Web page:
My only complaint about the SkyCatcher is the lack of a window that can be opened. One thing I always loved about Cessna aircraft was flying along with the windows open. The SkyCatcher's Gull Wing doors can be opened during taxi to keep the airplane cool but the doors are not allowed to be open during flight. So during a hot summer like we are experiencing, it could get hot in that cockpit. I guess I am getting spoiled by the air conditioner in the Piper Archer. Either way a small drawback on what otherwise is a fun plane.
Although not the right aircraft for carting a family around in I could see it being a fun plane for $100 Hamburgers and hops around the Midwest. It was fun to check it out up close and I look forward to getting in one again sometime soon.
You can learn more about the Discover SkyCatcher program on their website. Many of their aircraft are heading to Oshkosh for AirVenture as well.
June 24, 2012
How do you say goodbye to an airport? As I write that, it seems kind of a strange question. But, more and more frequently this is a question pilots are being forced to answer.
The first airport I ever loved was Chicago's lakefront airport, Meigs Field, which helped foster my interest in aviation. The early Microsoft Simulators featured Meigs Field as the default airport and in the virtual skies over a pixely Chicago I self taught myself about lift, thrust, weight and drag. In fact I remember fondly flying home on a commercial flight with my family as a young kid and watching how the flaps were extended during our landing then going straight to the computer when I returned home to learn how to use flaps on the Cessna at Meigs Field. I like many aviation enthusiasts and pilots felt sick to my stomach when I learned on March 31, 2003 that it was demolished at the behest of Mayor Daily.
I wonder if this event helped motivate me to not take my love of aviation for granted any longer and move from the fence-line to the tarmac in pursuit of my license to fly. In Spring 2004 in Cincinnati, OH I began my flight training, the majority of that flight training took place at Cincinnati's Blue Ash Airport (KISZ). It was there that my formal knowledge of aeronautics was formed as were some of amazing aviation memories.
When I heard that Blue Ash Airport, the airport where I first soloed and also where I successfully completed my Private Pilot checkride, was losing its 30-year battle to keep the airport open, I knew that once again I would need to decide how to say goodbye to an airport. Before giving in though I reached out to see if there was anything I could do from Chicago to help save the airport. Although organizations like Preserve Blue Ash Airport are still fighting, I learned there was little short of donating millions of dollars that could be done to save the airport.
I determined the best way for me to say goodbye to this airport was to revitalize my memories and celebrate this unique and special airport. On a wonderful Saturday afternoon I took off from Chicago Executive and flew along the beautiful skyline of Chicago and over the remains of Meigs Field (which has still yet to be put to any better service then the airport it once was) enroute to Blue Ash, OH.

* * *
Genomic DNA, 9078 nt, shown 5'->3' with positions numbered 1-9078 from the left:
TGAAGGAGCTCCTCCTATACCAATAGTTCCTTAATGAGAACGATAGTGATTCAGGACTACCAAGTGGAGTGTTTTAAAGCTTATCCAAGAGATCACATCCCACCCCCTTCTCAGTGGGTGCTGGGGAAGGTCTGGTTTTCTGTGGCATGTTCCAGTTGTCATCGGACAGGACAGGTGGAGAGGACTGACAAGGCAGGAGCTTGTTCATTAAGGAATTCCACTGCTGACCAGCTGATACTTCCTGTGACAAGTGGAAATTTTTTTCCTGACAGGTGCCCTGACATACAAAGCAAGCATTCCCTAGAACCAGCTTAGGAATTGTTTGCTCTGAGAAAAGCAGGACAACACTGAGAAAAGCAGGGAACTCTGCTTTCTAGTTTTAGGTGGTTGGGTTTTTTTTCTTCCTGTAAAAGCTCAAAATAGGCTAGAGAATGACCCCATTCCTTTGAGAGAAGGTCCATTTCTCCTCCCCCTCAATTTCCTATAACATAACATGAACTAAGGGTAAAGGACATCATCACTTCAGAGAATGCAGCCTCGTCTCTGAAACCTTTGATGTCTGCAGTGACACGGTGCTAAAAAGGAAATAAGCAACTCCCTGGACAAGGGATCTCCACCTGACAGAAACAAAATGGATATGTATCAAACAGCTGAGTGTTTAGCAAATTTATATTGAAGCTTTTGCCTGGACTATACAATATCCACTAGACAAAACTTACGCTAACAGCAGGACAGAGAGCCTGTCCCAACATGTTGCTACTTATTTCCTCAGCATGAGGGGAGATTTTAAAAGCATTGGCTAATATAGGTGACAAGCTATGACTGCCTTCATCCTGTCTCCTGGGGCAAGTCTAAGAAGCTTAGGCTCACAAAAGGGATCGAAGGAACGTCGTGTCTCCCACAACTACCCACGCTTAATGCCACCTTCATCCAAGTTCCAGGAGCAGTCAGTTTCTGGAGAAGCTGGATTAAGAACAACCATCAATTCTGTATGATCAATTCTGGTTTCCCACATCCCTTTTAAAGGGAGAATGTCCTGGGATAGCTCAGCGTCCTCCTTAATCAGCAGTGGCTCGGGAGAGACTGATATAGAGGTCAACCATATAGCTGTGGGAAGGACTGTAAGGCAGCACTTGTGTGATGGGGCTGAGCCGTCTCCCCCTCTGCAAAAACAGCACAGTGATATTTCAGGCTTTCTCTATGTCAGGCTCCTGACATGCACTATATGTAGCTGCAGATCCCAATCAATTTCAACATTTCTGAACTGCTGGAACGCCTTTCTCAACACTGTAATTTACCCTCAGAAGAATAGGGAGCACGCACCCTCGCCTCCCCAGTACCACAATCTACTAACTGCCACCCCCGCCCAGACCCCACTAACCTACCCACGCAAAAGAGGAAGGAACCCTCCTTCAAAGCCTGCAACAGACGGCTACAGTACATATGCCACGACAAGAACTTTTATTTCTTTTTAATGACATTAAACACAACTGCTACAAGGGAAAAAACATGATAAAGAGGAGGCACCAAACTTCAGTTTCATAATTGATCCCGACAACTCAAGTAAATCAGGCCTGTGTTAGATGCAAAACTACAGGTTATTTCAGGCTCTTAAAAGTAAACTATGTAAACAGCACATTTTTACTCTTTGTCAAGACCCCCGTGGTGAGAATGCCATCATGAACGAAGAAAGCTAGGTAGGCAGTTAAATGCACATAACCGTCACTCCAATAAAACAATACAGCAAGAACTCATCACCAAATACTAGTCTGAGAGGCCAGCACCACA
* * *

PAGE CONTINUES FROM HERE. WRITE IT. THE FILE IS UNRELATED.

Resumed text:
Although a lovely day it was quiet as I approached the airport. As I entered the pattern I noticed the sparse tarmac that had once been filled with airplanes of varying sizes. Despite the sparse tarmac I smiled as I looked at the unique layout of this airport which has a taxiway that weaves through a little wooden pass, it was great to see this familiar airport once again.
As I crossed the runway threshold I could see that the runway was badly in need of repair and maintenance, sadly that aid will never come. Instead that disrepair will make the demolition job just that much easier. While the plane was being refueled I strolled along the tarmac with Al Waterloo who flew with me on this trip down memory lane. It was both comforting and disappointing that not much had changed at Blue Ash Airport or Co-Op Aviation since I had last visited. I learned that many of the planes had already vacated in search of a new home like Lebanon-Warren County Airport.
Some might find it strange to love an airport, but I love this airport. I am not the only one that is a bit sentimental about this airport. In a recent issue of Flying Magazine Martha Lunken shared her memories of Blue Ash Airport. Fellow aviation blogger Steve Dilullo who writes A Mile of Runway Will Take You Anywhere recently made his first visit to Blue Ash Airport to check it out before it is no more (be sure to check out his video of the unique taxi experience at Blue Ash). Al Waterloo who joined me for this flight was also touched by this special airport and published his thoughts on how this airport closing is an example of why General Aviation is Broken.
It will be sad when the news comes that the bulldozers have closed this general aviation airport like so many before it. Blue Ash Airport will no longer benefit from those that have been inspired to learn to fly because of its existence. However, I hope that the inspiration is strong enough that aviation enthusiasts will seek out the nearest General Aviation airport and still pursue their dreams and help drum up renewed support for General Aviation in Cincinnati.